9) Becoming an Aunt
As with baseball, the only reason this one isn’t higher on the list is that it didn’t happen until December. But on the 11th of that now sacred month, my brother and his wife welcomed the family’s first grandchild into the world. Her name is Avery, and she was a delicate 4(!!) pounds, 10 ounces, at first weigh-in. I can’t even begin to describe how I felt the first time I met and held her, when she was a mere four hours new. It was a pretty magical day for our whole family, and she totally changed the dynamic of our Christmas celebration this year. Talk about bringing new meaning to the words anticipation and arrival on earth. Avery is nearly perfect, and I can’t wait to watch her grow up. Unfortunately, I have no pictures of her on my computer, since none have been taken with my own camera, but she’s plastered all over Facebook if you care to go digging into tagged pictures of me (she’s also featured prominently in my profile picture).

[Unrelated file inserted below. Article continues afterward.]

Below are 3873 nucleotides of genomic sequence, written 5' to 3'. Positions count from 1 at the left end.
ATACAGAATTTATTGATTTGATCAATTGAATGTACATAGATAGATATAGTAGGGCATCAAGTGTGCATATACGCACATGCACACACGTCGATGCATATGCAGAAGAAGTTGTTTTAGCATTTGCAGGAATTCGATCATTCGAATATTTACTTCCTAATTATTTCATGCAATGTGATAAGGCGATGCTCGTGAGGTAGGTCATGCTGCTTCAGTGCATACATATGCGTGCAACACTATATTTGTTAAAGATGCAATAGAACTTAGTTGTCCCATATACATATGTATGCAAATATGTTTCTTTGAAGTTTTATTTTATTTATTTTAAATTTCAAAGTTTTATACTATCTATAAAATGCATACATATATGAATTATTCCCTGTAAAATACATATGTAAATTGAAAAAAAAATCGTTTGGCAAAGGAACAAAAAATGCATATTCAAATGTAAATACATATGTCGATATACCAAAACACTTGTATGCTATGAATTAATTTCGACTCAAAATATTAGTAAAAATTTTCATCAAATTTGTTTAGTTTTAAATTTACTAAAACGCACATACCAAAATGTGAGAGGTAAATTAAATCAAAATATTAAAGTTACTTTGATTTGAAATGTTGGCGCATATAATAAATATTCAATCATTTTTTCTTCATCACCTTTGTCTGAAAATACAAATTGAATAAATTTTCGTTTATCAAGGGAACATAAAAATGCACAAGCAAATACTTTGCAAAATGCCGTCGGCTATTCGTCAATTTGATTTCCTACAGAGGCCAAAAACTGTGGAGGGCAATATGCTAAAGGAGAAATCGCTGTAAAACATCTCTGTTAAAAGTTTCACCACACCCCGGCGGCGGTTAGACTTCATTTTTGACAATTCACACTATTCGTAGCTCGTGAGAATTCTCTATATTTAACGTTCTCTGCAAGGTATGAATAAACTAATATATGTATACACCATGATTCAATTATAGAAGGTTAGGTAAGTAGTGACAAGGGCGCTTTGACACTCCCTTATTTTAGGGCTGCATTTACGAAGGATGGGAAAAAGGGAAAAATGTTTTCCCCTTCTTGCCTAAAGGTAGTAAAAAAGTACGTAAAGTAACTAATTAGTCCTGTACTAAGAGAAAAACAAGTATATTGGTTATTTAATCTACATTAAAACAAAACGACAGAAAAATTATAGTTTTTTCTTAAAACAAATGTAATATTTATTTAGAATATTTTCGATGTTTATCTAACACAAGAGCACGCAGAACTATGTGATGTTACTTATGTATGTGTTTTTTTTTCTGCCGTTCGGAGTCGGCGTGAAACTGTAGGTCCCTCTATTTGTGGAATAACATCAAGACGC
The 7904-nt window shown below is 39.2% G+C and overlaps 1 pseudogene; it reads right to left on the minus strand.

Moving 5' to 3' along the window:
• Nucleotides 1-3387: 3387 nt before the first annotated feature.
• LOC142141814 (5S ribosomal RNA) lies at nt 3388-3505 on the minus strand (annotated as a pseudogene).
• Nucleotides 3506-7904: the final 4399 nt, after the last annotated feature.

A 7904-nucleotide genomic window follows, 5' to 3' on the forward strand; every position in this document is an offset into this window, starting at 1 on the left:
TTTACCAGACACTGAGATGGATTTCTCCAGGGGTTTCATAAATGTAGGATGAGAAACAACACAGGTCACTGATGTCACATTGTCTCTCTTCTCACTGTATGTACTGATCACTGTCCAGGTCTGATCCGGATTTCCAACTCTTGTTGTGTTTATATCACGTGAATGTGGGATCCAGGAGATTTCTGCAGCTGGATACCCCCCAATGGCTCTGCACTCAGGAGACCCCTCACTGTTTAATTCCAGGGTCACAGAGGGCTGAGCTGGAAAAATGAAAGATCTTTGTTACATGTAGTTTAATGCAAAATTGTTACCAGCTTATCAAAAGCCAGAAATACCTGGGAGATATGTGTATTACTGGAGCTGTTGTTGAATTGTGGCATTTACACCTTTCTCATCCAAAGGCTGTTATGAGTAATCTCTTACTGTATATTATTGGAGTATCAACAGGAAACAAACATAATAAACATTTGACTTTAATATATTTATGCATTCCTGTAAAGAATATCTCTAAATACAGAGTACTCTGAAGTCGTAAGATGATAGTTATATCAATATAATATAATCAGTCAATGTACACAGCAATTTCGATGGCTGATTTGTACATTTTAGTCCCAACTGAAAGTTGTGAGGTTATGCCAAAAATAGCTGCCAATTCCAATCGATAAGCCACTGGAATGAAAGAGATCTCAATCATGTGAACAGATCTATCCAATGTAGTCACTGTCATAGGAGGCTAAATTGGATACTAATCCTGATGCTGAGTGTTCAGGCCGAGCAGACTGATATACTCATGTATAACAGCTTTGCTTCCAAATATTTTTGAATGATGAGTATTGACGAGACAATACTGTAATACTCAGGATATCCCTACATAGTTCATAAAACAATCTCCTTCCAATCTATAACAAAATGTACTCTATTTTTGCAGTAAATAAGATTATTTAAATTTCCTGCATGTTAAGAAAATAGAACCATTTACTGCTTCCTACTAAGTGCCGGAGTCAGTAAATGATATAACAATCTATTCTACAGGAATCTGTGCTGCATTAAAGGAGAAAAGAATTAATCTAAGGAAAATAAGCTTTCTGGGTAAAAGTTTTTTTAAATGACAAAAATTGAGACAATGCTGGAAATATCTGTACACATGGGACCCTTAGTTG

10) Painting My House
This was definitely the magnum opus of the homeowner’s projects for the year (although it bears mentioning that this was a week-long job that alternated with my final homeowner’s task of the year, which was winterizing 21 of my 27 or so windows; see what I mean about it being the year of projects?). I call it the magnum opus because it’s the only project (except for hanging the medals, which is pretty weak) that I did entirely by myself, with no help from anyone. For Christmas, I got some money to buy paint and supplies, and then my remaining vacation days combined with the way our holiday schedule was set up allowed me two full weeks off from Christmas until the end of the year, so I vigorously attacked the vision I had for my paint. In the end, I added three new colors to various rooms of my house, and I’m extremely pleased with how it turned out. The colors are called Cranberry Whip, Garden Glow, and Amazon Stone, and they appear respectively in the bedroom, the living room, and the room I have started calling the library, although it doubles as the front room.
That’s it for me on 2012. I haven’t made any specific resolutions for 2013, but I’m gonna follow in Ross’s footsteps, go out on a limb, and say, “No breakups in 2013!” So far I’ve made it 15 days. I’m off to a good start.
Oh, and bonus picture showing the orange fireplace, the new gray paint, and the half-marathon medals on the mantel. (Just ignore the dog kennel, if you can; Soren and I had an extended-stay house guest during that time):